While some have argued that time-banking may blur the altruistic focus of volunteer work, it has potential to support social inclusion and promote civic participation. It may also help seniors to remain self-sufficient and live in the community instead of institutions.
The nature of poverty, just like human needs, is multi-dimensional. But while the hardships relating to material poverty is widely discussed, other forms of poverty are less so.
One example is social poverty, which sociologist Halpern-Meekin (2020) defines as “lacking an adequate number of high-quality, trustworthy relationships to meet one’s socioemotional needs”.
She highlights that “financial and social poverty are not synonymous” and that “one form of deprivation may increase the likelihood of the other, but they need not co-occur”.
Halpern-Meekin added that social poverty “entails social isolation that is more than momentary, and that cannot be addressed through one’s current relational resources”.
Studies have shown that chronic social isolation raises the risks of morbidity and mortality in a way that is on par with the consequences of smoking. Conversely, adults with good social connections are healthier and live longer.
Volunteering is one avenue where seniors can meet like-minded peers and build social bonds which strengthen their sense of belonging in society, and boost their self-esteem and well-being. It also injects a sense of meaning and purpose into their golden years.
The 2018 IGS study found that seniors who volunteer reported better health and life satisfaction than those who do not. Senior volunteers were also 13% more likely to only have minor illnesses or not to fall sick, and 8% more likely to be satisfied with life.
Another study by Carnegie Mellon University found that older adults who volunteer at least 200 hours a year faced a 40% reduced risk of high blood pressure.
In addition, senior volunteers aged 65 and above are able to reach out to twice as many people in times of need, as compared to seniors who do not volunteer, suggesting that volunteering could buffer against loneliness and social isolation.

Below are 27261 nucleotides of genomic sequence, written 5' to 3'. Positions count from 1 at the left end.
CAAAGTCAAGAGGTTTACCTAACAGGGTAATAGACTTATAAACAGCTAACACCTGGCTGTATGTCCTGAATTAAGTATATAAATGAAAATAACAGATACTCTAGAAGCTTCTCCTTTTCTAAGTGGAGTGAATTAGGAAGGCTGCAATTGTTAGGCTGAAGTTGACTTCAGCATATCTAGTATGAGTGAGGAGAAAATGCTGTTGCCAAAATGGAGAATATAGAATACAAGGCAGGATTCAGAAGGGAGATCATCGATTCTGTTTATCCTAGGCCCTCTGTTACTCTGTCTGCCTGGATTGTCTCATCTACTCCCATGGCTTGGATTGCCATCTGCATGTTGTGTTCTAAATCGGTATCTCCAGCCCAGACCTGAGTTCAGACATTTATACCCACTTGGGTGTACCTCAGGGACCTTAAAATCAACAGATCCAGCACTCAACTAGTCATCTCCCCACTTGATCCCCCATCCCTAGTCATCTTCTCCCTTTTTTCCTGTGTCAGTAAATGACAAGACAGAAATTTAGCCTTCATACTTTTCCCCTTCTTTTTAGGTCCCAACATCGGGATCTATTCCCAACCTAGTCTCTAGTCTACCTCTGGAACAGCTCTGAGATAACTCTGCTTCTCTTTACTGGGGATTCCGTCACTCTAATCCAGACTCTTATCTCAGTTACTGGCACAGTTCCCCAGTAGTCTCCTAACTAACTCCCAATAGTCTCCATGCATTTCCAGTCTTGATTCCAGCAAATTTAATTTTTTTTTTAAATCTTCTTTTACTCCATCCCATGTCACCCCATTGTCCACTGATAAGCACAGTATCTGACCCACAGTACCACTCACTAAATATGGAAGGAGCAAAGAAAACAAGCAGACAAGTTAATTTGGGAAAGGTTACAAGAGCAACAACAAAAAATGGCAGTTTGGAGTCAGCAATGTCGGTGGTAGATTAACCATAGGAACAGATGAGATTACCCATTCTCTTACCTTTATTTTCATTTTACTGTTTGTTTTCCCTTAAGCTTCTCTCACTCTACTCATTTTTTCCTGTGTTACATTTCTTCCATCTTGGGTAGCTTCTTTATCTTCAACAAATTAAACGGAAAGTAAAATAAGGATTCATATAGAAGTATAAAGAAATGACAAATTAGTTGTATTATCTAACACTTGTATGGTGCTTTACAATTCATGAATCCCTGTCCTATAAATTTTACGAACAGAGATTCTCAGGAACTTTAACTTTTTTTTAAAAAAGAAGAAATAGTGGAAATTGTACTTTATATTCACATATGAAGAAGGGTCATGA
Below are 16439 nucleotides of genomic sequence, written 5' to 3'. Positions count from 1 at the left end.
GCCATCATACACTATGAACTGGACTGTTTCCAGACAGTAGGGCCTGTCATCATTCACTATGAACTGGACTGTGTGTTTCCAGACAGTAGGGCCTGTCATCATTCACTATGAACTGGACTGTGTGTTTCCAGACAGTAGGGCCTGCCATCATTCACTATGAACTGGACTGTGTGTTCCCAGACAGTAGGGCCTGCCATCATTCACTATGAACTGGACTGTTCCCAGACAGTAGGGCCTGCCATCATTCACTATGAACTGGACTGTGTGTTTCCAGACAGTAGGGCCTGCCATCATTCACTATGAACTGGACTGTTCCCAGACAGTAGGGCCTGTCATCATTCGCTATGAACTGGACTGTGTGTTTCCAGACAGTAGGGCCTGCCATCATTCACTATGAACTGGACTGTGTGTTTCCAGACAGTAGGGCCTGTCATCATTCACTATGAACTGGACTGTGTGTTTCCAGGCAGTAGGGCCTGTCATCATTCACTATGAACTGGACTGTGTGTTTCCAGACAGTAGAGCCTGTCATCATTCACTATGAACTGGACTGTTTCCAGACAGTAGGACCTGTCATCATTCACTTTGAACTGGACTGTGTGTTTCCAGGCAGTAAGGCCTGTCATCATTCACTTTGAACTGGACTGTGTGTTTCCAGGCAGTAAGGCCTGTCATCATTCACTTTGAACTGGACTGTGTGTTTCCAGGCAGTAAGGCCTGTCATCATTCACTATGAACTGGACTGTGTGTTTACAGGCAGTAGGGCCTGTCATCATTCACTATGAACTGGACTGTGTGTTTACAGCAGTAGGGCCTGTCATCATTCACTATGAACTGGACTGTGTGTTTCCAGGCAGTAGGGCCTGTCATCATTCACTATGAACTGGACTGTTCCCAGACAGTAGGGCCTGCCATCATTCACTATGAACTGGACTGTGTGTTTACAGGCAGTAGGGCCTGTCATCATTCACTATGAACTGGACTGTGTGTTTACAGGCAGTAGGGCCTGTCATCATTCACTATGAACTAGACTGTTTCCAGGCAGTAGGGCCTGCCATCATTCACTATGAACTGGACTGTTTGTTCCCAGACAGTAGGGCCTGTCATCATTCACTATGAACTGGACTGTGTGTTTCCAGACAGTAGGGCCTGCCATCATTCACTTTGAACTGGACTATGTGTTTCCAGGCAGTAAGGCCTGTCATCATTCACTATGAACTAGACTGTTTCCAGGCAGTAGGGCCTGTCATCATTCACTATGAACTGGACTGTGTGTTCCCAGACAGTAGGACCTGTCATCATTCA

With Singapore’s aging population, senior volunteers could play a more integral role in beefing up manpower in social service agencies.
At MWS, seniors make up the majority of the 30-strong Volunteer Leaders Support Group, which was formed in 2020 to tap seasoned volunteers to recruit and lead volunteers.
The group plays an important role in uplifting capabilities by supporting volunteer training at MWS centres while enabling the sharing of best volunteer practices and experiences.
One such volunteer leader is Jane Low, who partners MWS staff to plan projects. “We brainstorm ideas for festive celebrations, mobilise manpower and get financial support from partner churches for community projects. We receive on-the-job training to serve the community and lead by example in guiding other volunteers,” said the 65-year-old.
“The seniors are keen to learn new things like origami craft and painting lanterns for Mid-Autumn Festival. They realised that they are capable of accomplishing greater things. When they complete an artwork, you can see from their smiling faces that they felt fulfilled and accomplished,” she added.
“One senior testified that she was very shy initially and didn’t want to mix around. But after joining the Centre activities, she is more confident about herself. She made more friends and is willing to learn new things like the functions on her smartphone.”
To develop the capacity of volunteers, MWS has rolled out a series of initiatives including launching the MWS Befriender’s Toolkit, which guides volunteers in reaching out to different befriendee profiles; as well as hosting thematic webinars.
“Talks like ‘Understanding Dementia’, ‘Diabetes’ and ‘How to be equipped as Befrienders’ organised by MWS have benefitted and equipped me in understanding the health conditions of the elderly, and empathising with their situations,” shared Jane.
On what motivates her to volunteer, Jane quoted a Bible verse: “As Jesus said: ‘It’s more blessed to give than receive’. After volunteering, I feel joy and peace in my heart.”
“My greatest accomplishment as a volunteer is to see seniors enjoying our programmes, caring for neighbours, becoming more sociable and living meaningful lives in their Third Age.”
*Not their real names
At MWS, we have a range of volunteering opportunities for individuals, groups and corporations to contribute to our cause of empowering the disadvantaged and distressed to have life to the full. To find out more, email email@example.com or visit mws.sg/volunteer.